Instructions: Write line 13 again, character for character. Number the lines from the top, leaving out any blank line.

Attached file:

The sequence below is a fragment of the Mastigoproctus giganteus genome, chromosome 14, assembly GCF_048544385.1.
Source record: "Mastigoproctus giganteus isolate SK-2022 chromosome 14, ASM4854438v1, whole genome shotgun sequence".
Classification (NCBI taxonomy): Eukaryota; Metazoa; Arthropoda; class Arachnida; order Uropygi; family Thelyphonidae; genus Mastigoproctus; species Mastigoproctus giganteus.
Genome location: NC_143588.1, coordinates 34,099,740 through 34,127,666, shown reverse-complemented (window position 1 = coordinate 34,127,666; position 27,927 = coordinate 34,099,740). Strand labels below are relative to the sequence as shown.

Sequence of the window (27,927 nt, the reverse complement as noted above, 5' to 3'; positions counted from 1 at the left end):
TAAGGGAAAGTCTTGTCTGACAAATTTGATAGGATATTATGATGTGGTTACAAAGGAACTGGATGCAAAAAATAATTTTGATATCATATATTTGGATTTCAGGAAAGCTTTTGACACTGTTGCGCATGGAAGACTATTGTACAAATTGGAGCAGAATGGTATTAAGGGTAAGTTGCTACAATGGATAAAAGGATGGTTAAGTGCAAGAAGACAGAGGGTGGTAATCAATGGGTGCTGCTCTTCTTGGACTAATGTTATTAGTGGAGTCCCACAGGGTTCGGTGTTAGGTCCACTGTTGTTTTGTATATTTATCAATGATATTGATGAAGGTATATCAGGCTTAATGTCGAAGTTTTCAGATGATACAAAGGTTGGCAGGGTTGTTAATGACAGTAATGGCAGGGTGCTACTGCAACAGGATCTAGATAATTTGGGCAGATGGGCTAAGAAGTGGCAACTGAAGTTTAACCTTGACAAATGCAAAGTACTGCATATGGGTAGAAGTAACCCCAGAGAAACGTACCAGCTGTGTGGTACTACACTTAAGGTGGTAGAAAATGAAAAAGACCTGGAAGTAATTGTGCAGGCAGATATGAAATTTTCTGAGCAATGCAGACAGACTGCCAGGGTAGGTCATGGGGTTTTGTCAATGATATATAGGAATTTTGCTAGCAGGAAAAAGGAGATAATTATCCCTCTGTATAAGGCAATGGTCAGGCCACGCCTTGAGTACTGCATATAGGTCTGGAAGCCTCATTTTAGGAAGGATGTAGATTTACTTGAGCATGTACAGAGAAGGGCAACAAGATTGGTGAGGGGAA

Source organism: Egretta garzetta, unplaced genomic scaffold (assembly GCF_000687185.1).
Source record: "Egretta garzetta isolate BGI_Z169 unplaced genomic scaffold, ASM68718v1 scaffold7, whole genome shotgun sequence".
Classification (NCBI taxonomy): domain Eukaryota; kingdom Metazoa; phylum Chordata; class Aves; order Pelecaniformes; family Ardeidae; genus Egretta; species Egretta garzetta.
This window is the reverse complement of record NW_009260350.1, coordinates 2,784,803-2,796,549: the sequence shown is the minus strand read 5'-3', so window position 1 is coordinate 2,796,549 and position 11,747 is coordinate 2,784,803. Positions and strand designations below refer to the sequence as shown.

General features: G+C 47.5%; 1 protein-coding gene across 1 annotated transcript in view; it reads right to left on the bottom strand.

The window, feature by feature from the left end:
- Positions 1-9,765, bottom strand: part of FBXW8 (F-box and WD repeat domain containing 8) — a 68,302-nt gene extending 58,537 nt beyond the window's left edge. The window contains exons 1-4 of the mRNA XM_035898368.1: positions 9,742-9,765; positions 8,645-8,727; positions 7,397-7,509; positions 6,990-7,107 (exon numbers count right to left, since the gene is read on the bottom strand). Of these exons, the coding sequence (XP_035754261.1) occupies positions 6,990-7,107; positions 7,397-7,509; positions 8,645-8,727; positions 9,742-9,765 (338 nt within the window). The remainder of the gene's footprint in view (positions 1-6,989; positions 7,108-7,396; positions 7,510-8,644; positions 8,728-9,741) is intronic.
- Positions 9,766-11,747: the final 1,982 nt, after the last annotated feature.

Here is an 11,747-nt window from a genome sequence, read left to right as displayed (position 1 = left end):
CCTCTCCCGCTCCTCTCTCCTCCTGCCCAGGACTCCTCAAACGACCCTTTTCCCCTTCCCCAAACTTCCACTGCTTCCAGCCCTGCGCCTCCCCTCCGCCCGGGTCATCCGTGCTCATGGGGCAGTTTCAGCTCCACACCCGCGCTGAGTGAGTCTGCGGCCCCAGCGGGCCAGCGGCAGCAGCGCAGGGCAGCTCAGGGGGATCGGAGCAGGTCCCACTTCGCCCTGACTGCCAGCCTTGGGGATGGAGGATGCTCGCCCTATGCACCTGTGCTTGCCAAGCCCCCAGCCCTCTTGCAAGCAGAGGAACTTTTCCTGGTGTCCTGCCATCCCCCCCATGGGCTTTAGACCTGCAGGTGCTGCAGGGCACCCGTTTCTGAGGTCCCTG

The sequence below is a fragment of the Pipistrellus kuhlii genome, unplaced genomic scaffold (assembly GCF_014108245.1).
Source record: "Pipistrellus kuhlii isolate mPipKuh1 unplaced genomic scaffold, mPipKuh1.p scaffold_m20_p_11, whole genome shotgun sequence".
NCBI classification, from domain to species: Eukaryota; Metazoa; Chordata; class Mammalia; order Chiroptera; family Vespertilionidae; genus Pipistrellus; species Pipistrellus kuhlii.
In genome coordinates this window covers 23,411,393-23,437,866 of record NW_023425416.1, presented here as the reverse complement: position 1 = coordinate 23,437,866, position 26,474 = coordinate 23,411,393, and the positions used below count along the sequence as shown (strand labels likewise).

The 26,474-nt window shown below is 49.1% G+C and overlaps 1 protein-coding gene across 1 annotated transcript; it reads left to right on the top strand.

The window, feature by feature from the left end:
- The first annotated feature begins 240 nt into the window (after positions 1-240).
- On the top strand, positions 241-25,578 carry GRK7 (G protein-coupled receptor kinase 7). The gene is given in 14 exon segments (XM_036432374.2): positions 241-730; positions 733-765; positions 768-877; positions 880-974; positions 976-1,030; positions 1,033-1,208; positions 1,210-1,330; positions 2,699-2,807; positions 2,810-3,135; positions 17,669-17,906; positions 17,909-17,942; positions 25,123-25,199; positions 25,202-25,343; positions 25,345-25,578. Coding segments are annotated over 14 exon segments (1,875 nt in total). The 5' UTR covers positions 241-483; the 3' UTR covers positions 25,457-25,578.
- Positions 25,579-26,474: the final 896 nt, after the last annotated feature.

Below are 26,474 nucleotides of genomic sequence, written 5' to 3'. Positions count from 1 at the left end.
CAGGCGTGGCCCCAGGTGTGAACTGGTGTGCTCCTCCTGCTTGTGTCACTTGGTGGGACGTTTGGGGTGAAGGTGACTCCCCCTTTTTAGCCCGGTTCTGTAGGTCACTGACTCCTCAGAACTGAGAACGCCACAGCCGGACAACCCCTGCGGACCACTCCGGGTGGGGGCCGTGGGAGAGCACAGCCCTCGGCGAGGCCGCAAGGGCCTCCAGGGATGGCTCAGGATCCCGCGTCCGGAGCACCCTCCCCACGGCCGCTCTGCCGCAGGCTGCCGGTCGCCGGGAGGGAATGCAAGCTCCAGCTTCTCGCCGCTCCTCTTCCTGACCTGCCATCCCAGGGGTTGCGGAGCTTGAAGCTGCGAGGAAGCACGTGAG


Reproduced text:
- Positions 1-9,765, bottom strand: part of FBXW8 (F-box and WD repeat domain containing 8) — a 68,302-nt gene extending 58,537 nt beyond the window's left edge. The window contains exons 1-4 of the mRNA XM_035898368.1: positions 9,742-9,765; positions 8,645-8,727; positions 7,397-7,509; positions 6,990-7,107 (exon numbers count right to left, since the gene is read on the bottom strand). Of these exons, the coding sequence (XP_035754261.1) occupies positions 6,990-7,107; positions 7,397-7,509; positions 8,645-8,727; positions 9,742-9,765 (338 nt within the window). The remainder of the gene's footprint in view (positions 1-6,989; positions 7,108-7,396; positions 7,510-8,644; positions 8,728-9,741) is intronic.